Earlier this week, CNN published an article titled "The Saudi women afraid to go home," which tells the story of women who had fled the kingdom for fear of oppression, better education opportunities, and for wider career prospects.
"What I really want is just to live normally without fear and not have to pretend to be somebody else, that's all I ever want," Arwa, one of the women featured in the article, told CNN.
But, the story failed to provide a voice to women who remained, and those who are invested in social change. This is why several women took to social media, launching an online campaign, titled: "#I_Choose_To_Stay".
The hashtag sparked a discussion among Saudi women who pitched in on the conversation, listing their reasons for staying, and fighting.
It all started with a tweet from Reema Bandar Al-Saud, a Saudi princess, entrepreneur and philanthropist.
"All women around the world face unique struggles CNN," she tweeted.
Soon after her tweet gained traction, women in the kingdom followed suit.
Ambitions to become minister: check
Working to drive impact and change: check
Pride and dignity: check
A good support system: check
Fighting for change: check
You can't make change when in exile: check
Women in the kingdom are choosing to fight for change, and this is evident in the countless campaigns that have come about for the very same cause.
To list a few, women have demanded their right to be their own guardian, time and again.
The kingdom's guardianship system prohibits women from traveling, marrying and working without the permission of a male guardian, typically her husband, father or brother.
The "I Am My Own Guardian" campaign has been going on for years- specifically aimed to challenge the system currently in practice.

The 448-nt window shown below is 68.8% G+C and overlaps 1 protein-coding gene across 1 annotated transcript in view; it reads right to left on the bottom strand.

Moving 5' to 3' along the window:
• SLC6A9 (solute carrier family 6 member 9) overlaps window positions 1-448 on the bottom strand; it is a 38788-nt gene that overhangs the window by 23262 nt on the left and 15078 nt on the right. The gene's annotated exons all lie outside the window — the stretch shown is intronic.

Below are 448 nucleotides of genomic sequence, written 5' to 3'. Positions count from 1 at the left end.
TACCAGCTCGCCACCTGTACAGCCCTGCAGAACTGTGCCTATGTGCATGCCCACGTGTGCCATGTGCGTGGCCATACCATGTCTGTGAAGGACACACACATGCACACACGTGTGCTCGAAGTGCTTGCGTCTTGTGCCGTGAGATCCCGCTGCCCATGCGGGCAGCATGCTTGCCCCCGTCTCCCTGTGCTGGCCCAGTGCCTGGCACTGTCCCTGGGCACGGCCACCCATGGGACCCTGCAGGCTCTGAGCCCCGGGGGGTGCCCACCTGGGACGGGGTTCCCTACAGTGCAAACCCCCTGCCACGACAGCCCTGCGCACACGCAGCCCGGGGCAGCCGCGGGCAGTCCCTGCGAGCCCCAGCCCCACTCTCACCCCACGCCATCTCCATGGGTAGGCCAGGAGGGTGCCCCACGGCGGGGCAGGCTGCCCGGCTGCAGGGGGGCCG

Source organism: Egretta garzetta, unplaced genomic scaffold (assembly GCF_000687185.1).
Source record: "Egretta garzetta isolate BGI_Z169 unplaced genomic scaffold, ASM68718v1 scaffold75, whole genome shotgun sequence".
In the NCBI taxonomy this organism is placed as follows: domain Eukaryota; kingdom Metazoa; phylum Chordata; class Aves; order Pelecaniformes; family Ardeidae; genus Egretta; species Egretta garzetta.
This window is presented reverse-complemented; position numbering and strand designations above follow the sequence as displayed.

Also, and in light of constant campaigning, the kingdom has amended a number of laws in an effort to empower women.
These include opening municipal elections to female candidates and making women's verbal consent to marriage mandatory.
The Saudi Council also announced an amendment to laws governing travel documents, giving women a right to obtain a passport without male permission.
The kingdom's ban on women driving has also received significant attention.
Under the current law, there is no official prohibition on women driving in Saudi Arabia. But, officials do not issue driver's licenses to women.
In April, two female council members expressed optimism about reopening the debate surrounding the issue.
But in early November, the Shura Council refused to even study the case.
That same month, billionaire businessman Prince Alwaleed bin Talal took a stand for women's right to drive in Saudi Arabia.
In an open letter titled "It is High Time that Saudi Women Started Driving their Cars," Prince Alwaleed emphasized the importance of progress in today's world.
Saudi Arabia is the only country in the world where women are not allowed to drive. But, there is hope that change will come.